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My Trip to North Korea (Part 9)

March 9, 2013

Mercifully, the next place we went from the Shin-chun Massacre Museum was Guwol-san, a mountain in An-ak (my father’s hometown), a neighboring town of Shin-chun. I didn’t know much about it except that the name guwol comes from the ninth month of the lunar calendar. But my grandmother often talked about Guwol-san. I remembered how I dreamed about going there with her as a girl.

Not far from the gate, we found a beautiful stream where water flowed through the rocks and pebbles. We spread a blanket by the stream and ate food from our lunch boxes which Mr. Paek had ordered with my money. Food, the songs of the stream, and the beautiful trees and wild flowers slowly but steadily released the tight knots in my body and filled me with soft feelings that I was indeed in my gohyang. If only Don were there to put his arms around me, his hazel green eyes gazing into mine. Deep sorrow passed, but only momentarily. I knew Don was happy for me and he was there with me.

Next came the most unexpected part of this trip. Our car drove to a temple–a Buddhist temple, aged gracefully as if in deep meditation. So quiet and still. I didn’t want to stir, afraid that the quietude wrapped in mystery might disappear. Soon, a middle aged monk in grey garment appeared as if from nowhere. I heard his voice, “Welcome to our temple, Woljeong-sa (moon vitality temple).” Automatically, I bowed my head and put my hands together below my chin. At that moment, I was not standing in North Korea, South Korea or the USA. I was not standing. I floated.

The first thing the monk told us: “Our dear leader, President Kim Il-sung visited the temple in January 1990. (It wasn’t clear if the monk met him.) Then in 1997, his son, General Kim Jong-il came.” He relayed the experience of his visit.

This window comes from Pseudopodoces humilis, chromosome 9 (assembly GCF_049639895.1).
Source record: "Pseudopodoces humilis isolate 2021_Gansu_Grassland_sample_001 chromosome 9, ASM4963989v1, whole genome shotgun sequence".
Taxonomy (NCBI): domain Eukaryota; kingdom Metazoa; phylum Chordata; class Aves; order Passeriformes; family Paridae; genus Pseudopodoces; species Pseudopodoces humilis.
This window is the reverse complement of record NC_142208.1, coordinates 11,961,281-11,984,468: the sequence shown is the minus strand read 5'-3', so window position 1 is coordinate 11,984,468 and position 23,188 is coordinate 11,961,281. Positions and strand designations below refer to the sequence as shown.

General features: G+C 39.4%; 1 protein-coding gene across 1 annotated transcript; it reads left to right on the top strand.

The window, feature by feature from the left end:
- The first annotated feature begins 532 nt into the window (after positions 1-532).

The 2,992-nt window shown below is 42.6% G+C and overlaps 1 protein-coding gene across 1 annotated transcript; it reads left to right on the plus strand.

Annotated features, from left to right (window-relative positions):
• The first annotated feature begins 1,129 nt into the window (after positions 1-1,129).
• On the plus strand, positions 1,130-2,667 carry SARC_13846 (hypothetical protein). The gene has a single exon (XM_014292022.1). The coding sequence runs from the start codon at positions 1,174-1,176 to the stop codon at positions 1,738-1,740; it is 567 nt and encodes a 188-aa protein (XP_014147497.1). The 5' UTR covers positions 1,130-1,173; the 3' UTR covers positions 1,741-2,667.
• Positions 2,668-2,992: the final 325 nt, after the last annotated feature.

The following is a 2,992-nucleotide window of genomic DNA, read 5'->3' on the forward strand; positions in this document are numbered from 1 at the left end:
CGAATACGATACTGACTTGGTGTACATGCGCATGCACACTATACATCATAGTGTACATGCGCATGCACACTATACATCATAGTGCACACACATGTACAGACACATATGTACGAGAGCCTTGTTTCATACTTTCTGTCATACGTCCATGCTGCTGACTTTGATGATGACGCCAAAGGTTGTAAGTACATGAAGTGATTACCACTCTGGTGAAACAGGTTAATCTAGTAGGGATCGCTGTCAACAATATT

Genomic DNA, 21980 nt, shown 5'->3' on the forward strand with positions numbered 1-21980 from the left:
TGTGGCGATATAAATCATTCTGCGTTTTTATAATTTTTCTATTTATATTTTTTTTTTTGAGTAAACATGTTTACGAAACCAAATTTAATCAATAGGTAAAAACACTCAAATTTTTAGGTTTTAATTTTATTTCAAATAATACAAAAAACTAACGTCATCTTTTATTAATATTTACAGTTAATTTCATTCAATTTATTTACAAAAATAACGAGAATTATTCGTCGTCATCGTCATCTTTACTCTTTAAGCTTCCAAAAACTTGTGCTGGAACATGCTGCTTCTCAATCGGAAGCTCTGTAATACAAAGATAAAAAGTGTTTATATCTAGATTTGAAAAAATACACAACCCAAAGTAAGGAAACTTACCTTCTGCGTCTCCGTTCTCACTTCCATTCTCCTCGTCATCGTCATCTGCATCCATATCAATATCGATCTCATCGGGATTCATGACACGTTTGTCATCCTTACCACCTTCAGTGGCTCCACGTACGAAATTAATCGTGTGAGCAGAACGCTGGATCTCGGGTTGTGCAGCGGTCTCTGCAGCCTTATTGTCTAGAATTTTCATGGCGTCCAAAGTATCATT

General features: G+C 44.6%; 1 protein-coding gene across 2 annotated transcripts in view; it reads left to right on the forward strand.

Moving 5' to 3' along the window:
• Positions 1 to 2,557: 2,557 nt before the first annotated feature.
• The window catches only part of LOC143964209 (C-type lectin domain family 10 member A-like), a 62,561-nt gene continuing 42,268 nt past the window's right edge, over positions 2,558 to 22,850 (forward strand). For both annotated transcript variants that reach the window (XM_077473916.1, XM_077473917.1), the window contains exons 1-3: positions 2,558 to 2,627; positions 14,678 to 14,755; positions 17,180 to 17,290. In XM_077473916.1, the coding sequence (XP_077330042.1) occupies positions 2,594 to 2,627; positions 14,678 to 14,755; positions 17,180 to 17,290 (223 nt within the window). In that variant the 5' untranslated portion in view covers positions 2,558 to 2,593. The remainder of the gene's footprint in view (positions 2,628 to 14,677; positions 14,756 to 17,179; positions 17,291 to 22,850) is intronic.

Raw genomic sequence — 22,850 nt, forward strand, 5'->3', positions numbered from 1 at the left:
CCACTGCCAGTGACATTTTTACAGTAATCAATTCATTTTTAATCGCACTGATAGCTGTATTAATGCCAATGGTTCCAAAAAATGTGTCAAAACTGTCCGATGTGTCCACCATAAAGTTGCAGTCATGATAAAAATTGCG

“I had never dreamed that General Kim Jong-il would come here. He told me that I was a patriot. I said, ‘I don’t deserve to be called a patriot. In fact, the country and many comrades enabled me to get an education and lead a worthwhile life.’ Then, he said that one who would qualify to be a patriot is he who loves his country enough to devote himself to protecting and cherishing its history and treasures.”

Then the monk gave us a brief history of the temple: that it was founded in the middle of the 9th century and later rebuilt under the Yi Dynasty during the 15th century. “Our dear leader urged  me to take  good care of this temple, stressed that this temple has historical and spiritual resources which our country and people need.” Showing a gold watch under the sleeve of his garment, he told us that it was the watch General Kim Jong-il gave him. “Since then, I’ve always had this watch on my wrist. Every morning as I put it on, I think of the general. When he passed away, I could not even cry.”

As he turned to give us a tour, I cautiously approached him and asked, “You are still young and yet you are buried in this temple, leaving the secular world behind. Do you have moments of doubts or regrets about withdrawing from the world?” His smile was slight but gentle enough to invite my soul into his. “In the past, I regretted. It was not once or twice a year but daily—it might be an exaggeration if I said a hundred times a day but I did daily. I missed my friends more than anyone or anything.”

“I lived in Pyongyang and graduated from the university. I had a great, big ambition for the future and spent much time with my friends. So I missed them more than my own siblings. I cried a lot. Because I missed them so much, even in my dreams, it was my friends whom I saw.”

“I was seven years old when I first visited this temple. You see, my own father devoted his life to protect and preserve national treasures. He spent thirty years of his life for this temple. He did that until he died. It was not so much my patriotic feelings but my father’s devotion that moved me to follow his path. I was determined to succeed him.”

“Though I am a monk, I am married. When I came here, my mother-in-law refused to send my wife here with me. She thought her daughter should not be isolated in the middle of the mountain.”

“In the beginning, it was a struggle.” “But now?” I pursued. “I am determined to die here and I would want my children to take up this task. I can’t leave here.” I said nothing but continued to gaze into his eyes. “Now I struggle only occasionally. But mostly I am in peace.”  I felt his serenity.

To be continued.

I am proud to announce that Iowa Sky: a Memoir by Donald D. Gibson is available for order at Amazon.com or Barnesandnoble.com

In Iowa Sky, meet Don Gibson in his own words.

The world is full of people who are brilliant and committed to ideals. Don was all of that and more. Born and reared on Iowa soil and under the Iowa sky, he was free of pretensions and rich with dreams. He was a boy who tended pigs and organized Legion League baseball in a “town” of ninety-five people.

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